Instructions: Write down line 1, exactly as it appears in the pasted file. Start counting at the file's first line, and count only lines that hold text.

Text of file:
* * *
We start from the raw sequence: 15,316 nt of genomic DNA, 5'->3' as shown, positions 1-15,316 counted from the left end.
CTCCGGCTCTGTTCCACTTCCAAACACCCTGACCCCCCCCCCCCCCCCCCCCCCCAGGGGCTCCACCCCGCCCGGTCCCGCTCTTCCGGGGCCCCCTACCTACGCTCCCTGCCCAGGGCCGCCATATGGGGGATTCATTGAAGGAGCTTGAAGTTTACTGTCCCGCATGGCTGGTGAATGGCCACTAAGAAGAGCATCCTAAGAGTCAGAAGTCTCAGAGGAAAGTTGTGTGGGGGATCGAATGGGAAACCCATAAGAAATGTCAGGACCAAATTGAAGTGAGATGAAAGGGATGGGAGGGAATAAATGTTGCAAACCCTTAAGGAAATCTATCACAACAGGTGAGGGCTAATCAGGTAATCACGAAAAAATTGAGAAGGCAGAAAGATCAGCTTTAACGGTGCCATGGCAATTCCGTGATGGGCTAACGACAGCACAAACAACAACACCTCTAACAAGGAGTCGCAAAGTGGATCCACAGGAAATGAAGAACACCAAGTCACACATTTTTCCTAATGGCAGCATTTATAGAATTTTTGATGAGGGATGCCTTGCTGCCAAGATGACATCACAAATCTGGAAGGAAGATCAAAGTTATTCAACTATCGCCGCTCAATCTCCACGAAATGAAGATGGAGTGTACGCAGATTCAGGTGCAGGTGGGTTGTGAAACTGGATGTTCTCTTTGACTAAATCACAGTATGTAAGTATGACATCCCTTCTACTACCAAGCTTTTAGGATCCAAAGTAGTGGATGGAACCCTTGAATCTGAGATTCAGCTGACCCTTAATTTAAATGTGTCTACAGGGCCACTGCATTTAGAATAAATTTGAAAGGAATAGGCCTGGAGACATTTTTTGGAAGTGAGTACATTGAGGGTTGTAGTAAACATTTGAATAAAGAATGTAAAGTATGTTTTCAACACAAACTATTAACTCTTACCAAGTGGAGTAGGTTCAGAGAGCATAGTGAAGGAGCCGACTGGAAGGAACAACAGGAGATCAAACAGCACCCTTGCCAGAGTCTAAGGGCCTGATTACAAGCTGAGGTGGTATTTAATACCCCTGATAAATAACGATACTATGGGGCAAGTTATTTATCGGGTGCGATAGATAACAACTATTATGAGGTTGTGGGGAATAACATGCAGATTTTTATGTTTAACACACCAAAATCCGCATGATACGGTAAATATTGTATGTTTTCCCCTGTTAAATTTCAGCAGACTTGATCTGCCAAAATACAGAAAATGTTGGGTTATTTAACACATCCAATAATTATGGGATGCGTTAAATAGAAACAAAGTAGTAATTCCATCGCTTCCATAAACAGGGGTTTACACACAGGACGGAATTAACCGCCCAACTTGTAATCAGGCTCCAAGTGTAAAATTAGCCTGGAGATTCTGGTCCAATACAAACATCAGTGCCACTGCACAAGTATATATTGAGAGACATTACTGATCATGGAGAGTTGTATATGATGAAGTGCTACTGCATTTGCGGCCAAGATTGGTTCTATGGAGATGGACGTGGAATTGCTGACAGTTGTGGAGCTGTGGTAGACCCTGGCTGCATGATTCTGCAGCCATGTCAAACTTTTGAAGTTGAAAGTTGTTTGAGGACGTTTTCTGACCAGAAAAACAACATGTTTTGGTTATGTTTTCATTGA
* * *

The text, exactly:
We start from the raw sequence: 15,316 nt of genomic DNA, 5'->3' as shown, positions 1-15,316 counted from the left end.